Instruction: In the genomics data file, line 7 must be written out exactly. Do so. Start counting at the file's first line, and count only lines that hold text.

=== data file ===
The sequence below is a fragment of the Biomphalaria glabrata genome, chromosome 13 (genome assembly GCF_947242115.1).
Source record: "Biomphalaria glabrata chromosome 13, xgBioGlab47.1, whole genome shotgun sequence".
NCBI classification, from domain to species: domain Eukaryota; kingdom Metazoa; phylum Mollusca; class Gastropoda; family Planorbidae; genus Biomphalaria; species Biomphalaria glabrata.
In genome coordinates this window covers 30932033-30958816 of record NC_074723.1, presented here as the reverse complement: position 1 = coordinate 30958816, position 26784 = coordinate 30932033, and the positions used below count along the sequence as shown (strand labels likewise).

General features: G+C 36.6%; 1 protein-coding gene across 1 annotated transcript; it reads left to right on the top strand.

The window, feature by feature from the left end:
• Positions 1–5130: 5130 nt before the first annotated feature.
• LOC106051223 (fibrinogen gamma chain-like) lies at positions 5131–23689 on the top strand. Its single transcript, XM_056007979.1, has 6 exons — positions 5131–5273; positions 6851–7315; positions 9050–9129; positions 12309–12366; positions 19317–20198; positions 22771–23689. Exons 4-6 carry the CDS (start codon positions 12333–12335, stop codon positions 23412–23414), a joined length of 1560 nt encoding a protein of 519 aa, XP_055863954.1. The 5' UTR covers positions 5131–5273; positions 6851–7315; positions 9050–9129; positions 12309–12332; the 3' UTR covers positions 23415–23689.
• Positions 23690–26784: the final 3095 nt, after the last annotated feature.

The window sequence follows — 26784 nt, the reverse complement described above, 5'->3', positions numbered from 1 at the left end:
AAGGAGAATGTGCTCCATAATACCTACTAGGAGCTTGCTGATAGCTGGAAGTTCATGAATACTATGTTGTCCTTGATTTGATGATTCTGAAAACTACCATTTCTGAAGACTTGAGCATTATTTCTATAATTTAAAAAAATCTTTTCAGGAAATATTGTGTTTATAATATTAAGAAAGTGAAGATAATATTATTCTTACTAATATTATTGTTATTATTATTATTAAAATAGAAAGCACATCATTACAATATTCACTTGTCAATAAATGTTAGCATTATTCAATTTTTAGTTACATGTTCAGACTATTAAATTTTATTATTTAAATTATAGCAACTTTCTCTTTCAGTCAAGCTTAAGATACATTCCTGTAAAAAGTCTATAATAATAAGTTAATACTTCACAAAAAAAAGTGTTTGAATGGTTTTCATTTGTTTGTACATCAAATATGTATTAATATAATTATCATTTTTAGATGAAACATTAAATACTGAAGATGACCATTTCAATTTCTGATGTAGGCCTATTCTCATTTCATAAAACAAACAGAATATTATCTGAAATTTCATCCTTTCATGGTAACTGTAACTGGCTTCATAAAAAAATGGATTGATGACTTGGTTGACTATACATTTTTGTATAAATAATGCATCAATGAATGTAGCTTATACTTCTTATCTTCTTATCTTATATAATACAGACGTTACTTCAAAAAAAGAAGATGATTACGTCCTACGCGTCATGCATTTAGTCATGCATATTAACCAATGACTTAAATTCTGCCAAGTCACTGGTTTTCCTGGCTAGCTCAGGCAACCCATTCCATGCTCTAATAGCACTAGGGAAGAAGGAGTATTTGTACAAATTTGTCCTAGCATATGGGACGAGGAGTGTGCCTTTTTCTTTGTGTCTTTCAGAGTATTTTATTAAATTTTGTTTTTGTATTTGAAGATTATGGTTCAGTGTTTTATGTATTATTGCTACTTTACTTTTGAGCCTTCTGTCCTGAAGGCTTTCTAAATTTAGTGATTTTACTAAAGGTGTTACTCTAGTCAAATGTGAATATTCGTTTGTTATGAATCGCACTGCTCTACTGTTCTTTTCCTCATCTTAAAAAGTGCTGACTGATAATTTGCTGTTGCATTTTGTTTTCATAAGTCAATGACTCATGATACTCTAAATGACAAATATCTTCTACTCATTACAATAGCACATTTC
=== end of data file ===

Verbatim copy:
• Positions 1–5130: 5130 nt before the first annotated feature.